The ‘pairing’ marriage and its antecedent
Among the Indigenous peoples of North America, Morgan found what he termed “pairing families.” He considered this form to have developed from “the large groups in the marriage relation, which must have existed in the previous period [and] disappeared; and, in their place were married pairs, forming clearly marked, though but partially individualized families. … Several of [these families] were usually found in one house, forming a communal household, in which the principle of communism in living was practiced. The fact of the conjunction of several such families in a common household is of itself an admission that the family was too feeble an organization to face alone the hardships of life.” (p. 453)
Specifically, with regard to marriage among these peoples, Morgan writes: ”But the marriage institution was as peculiar as the family. Men did not seek wives as they are sought in civilized society, from affection, for the passion of love … was unknown among them. Marriage, therefore, was not founded upon sentiment but upon convenience and necessity.
“It was left to the mothers, in effect, to arrange the marriage of their children, and they were negotiated generally without the knowledge of the parties to be married, and without asking their previous consent. It sometimes happened that entire strangers were thus brought into the marriage relation. At the proper time they were notified when the simple nuptial ceremony would be performed.
“Such were the usages of the Iroquois and many other Indian tribes. Acquiescence in these maternal contracts was a duty which the parties seldom refused. … The relation … continued during the pleasure of the parties, and no longer. It is for this reason that it is properly distinguished as the pairing family. The husband could put away his wife at pleasure and take another without offence, and the woman enjoyed the equal right of leaving her husband and accepting another.” (p. 454)
In a footnote on page 455, Morgan quotes a missionary who spent many years among the Senecas: ”As to their family system, when occupying the old long-houses, it is probable that some one clan predominated, the women taking in husbands, however, from the other clans; and sometimes, for a novelty, some of their sons bringing in their young wives until they felt brave enough to leave their mothers. Usually, the female portion ruled the house, and were doubtless clannish enough about it.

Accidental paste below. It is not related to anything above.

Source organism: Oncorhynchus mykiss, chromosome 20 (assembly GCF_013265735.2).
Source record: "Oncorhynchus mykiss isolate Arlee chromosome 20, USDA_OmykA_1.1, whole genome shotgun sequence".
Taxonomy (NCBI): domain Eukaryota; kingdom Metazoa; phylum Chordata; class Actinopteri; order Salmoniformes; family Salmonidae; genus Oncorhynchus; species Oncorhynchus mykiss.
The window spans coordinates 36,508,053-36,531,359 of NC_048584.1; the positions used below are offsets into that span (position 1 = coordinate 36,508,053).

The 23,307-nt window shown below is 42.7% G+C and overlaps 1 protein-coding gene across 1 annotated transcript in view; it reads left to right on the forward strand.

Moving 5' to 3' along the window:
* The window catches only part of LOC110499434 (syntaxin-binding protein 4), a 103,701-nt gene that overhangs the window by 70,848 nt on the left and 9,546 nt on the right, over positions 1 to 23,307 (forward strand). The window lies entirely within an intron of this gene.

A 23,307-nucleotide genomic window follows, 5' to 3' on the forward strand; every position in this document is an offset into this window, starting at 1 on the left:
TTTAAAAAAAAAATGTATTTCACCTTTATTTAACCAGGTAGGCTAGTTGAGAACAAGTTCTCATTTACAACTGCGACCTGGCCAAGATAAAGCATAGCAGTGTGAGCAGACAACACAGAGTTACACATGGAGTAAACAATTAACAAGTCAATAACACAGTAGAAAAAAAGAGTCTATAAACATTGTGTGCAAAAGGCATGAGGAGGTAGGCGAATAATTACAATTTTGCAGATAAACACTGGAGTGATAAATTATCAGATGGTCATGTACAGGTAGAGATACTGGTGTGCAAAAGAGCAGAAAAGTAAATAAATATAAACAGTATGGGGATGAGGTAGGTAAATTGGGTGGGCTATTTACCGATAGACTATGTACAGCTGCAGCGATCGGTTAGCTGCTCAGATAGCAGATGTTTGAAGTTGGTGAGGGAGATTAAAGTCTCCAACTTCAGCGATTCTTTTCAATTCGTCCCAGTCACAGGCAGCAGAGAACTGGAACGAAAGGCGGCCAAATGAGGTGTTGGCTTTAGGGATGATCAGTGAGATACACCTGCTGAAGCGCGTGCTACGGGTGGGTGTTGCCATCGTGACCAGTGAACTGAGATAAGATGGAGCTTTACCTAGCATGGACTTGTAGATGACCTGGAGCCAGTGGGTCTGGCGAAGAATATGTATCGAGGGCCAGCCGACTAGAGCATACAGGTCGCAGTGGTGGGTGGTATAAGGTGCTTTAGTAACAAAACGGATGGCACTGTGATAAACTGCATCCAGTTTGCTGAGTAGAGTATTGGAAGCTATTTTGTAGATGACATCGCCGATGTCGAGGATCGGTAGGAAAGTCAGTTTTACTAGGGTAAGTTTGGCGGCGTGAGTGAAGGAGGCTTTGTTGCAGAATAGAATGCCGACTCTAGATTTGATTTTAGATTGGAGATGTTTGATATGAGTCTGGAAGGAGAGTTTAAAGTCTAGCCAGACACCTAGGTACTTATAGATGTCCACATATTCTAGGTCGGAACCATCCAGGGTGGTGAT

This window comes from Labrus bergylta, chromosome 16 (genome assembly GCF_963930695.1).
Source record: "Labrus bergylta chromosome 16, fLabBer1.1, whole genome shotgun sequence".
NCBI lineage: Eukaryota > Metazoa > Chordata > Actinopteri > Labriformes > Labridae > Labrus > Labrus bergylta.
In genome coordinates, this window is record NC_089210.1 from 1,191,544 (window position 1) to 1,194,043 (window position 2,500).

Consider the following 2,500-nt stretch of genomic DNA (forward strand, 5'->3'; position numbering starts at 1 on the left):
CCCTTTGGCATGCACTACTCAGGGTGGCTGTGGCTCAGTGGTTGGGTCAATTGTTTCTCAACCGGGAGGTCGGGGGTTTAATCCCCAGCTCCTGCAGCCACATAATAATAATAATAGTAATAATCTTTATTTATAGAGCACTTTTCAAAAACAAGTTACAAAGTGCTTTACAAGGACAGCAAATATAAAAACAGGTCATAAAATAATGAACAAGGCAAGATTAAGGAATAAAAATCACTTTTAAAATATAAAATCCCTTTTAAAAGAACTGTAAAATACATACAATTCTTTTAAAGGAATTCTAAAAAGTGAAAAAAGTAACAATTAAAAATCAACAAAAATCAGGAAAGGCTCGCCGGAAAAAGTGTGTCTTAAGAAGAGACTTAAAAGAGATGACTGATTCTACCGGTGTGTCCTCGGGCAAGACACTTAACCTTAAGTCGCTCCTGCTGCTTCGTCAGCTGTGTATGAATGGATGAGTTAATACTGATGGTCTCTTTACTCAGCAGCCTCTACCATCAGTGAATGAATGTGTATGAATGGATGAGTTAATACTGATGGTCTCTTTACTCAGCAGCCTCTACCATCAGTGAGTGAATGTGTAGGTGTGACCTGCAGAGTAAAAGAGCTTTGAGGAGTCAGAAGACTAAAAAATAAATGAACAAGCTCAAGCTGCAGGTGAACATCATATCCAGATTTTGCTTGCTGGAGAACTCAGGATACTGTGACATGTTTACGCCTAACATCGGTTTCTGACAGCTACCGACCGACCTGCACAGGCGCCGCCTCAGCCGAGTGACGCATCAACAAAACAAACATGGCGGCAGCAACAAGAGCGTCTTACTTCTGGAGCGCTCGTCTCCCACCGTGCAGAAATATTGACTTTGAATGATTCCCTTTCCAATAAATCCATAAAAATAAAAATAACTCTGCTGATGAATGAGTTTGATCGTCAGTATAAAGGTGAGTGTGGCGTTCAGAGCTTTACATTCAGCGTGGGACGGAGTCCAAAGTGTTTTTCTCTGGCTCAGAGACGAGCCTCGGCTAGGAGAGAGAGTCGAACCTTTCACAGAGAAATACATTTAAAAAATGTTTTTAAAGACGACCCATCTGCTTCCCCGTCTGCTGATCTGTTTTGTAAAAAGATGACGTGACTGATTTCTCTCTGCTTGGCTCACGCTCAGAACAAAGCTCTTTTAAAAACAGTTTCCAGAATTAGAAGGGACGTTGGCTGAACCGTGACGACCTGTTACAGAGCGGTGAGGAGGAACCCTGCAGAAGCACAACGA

“The stores were in common; but woe to the luckless husband or lover who was too shiftless to do his share of the providing. No matter how many children, or whatever goods he might have in the house, he might at any time be ordered to pick up his blanket and budge; and after such orders it would not be healthful for him to attempt to disobey. The house would be too hot for him; and, unless saved by the intersession of some aunt or grandmother, he must retreat to his own clan; or, as was often done, go and start a new matrimonial alliance in some other.
“The women were the great power among the clans, as everywhere else. They did not hesitate, when occasion required, ‘to knock off the horns,’ as it was technically called, from the head of a chief, and send him back to the ranks of the warriors. The original nomination of the chiefs also always rested with them.”
The reference in the first sentence of this quotation to the “taking in [of] husbands … from the other clans” alludes to two important features of the pairing family: the exogamous character of clan marriage (always marrying outside one’s own clan) and matrilocality (the husband leaving his clan to join the wife’s clan).
Part 4 of this series will address how Morgan’s findings bolstered Marx and Engels’ materialist view of human social evolution.
McCubbin is the author of “The Roots of Lesbian and Gay Oppression: A Marxist View,” New York: World View Forum, 3rd ed., 1993.